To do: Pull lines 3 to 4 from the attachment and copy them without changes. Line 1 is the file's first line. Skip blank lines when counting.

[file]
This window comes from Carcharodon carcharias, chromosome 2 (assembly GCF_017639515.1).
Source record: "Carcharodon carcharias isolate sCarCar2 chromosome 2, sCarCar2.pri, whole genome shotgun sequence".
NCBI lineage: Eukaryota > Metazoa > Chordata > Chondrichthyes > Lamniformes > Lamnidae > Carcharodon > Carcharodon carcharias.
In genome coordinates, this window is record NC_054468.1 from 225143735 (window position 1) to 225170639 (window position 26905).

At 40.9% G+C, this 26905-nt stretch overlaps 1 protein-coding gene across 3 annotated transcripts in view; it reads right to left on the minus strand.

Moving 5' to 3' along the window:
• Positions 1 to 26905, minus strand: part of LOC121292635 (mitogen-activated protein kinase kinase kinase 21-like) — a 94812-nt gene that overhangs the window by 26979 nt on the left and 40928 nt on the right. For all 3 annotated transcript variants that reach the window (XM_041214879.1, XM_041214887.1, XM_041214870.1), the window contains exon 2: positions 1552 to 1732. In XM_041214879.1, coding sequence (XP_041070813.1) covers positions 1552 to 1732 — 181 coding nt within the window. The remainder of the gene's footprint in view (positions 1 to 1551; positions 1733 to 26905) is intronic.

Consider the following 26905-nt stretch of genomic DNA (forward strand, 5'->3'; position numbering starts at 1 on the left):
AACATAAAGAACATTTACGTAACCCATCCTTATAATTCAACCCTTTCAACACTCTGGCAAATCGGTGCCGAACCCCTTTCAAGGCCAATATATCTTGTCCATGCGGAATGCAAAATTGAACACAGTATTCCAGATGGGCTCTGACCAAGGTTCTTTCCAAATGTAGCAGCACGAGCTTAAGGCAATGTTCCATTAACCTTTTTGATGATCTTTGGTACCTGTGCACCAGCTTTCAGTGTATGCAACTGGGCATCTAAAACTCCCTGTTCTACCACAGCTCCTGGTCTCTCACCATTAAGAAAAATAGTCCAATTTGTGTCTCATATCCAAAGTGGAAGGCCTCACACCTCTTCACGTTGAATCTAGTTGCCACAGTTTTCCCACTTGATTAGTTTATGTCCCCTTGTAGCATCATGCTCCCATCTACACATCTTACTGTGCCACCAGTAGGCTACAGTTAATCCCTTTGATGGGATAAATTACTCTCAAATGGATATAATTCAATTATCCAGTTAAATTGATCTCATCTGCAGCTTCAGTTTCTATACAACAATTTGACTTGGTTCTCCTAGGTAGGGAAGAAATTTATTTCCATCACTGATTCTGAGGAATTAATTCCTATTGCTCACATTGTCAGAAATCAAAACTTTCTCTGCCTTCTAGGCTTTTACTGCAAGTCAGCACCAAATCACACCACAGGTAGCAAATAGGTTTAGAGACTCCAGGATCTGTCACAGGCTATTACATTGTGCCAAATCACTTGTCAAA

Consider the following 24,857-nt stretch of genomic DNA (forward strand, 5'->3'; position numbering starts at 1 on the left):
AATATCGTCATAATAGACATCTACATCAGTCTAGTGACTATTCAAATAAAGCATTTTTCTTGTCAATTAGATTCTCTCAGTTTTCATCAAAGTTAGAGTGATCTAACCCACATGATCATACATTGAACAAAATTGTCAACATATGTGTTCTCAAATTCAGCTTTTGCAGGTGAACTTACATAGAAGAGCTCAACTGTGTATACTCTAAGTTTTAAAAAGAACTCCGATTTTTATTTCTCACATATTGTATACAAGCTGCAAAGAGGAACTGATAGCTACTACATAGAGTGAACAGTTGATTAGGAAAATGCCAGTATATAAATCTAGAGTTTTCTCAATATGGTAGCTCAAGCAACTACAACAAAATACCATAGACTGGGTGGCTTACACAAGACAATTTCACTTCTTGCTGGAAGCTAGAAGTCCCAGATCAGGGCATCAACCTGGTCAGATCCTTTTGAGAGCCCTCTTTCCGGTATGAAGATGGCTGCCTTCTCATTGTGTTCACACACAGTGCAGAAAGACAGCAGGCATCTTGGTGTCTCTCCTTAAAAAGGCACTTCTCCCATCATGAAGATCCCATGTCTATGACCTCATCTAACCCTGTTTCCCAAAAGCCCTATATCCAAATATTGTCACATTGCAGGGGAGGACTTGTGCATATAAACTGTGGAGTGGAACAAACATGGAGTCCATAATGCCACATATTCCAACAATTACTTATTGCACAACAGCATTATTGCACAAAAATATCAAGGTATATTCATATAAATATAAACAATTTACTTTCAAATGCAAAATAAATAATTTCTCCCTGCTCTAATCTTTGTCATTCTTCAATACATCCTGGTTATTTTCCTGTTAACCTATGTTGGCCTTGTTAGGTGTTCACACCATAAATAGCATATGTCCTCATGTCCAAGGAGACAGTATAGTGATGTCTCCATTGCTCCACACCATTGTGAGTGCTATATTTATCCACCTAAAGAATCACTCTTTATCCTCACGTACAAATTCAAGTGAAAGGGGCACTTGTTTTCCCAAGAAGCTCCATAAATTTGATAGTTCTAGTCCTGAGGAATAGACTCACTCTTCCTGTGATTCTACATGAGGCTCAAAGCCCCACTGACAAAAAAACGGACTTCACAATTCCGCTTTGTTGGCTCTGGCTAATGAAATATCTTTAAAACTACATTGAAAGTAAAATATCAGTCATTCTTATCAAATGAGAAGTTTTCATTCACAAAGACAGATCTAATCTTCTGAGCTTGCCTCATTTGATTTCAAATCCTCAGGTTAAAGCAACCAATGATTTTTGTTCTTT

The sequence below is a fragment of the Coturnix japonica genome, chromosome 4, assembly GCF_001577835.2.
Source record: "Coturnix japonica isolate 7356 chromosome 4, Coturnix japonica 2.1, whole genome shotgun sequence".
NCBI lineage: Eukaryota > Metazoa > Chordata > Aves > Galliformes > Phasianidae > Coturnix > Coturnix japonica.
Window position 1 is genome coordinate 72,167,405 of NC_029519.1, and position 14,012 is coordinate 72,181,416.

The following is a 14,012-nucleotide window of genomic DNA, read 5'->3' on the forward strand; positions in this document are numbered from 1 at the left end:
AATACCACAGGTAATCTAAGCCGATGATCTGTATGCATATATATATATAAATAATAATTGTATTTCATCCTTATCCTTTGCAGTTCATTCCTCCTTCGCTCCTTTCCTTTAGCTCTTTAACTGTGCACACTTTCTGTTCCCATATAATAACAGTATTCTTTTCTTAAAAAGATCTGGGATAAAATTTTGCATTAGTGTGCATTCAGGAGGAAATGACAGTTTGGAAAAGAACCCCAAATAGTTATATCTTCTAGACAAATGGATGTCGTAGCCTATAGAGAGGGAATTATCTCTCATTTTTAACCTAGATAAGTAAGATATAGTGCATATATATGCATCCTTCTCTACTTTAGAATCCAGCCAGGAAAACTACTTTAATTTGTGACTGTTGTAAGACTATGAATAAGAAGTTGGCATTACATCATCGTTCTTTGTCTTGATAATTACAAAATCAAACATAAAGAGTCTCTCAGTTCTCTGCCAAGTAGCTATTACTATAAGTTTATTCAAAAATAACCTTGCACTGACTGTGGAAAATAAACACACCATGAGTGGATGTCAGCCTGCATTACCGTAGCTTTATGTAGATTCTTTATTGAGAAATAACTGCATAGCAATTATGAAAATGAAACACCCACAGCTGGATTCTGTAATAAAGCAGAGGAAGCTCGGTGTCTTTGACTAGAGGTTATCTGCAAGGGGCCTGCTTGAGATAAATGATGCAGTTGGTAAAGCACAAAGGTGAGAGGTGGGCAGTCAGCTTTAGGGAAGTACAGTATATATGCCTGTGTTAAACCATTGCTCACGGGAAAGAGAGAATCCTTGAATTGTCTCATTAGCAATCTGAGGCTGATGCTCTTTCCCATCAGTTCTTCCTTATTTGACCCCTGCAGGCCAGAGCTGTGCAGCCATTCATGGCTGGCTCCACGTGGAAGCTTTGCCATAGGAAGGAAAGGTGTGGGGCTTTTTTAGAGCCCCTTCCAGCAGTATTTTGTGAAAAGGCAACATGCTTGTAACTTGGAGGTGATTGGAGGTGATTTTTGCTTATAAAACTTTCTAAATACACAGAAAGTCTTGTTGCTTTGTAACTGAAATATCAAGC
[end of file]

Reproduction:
NCBI lineage: Eukaryota > Metazoa > Chordata > Chondrichthyes > Lamniformes > Lamnidae > Carcharodon > Carcharodon carcharias.
In genome coordinates, this window is record NC_054468.1 from 225143735 (window position 1) to 225170639 (window position 26905).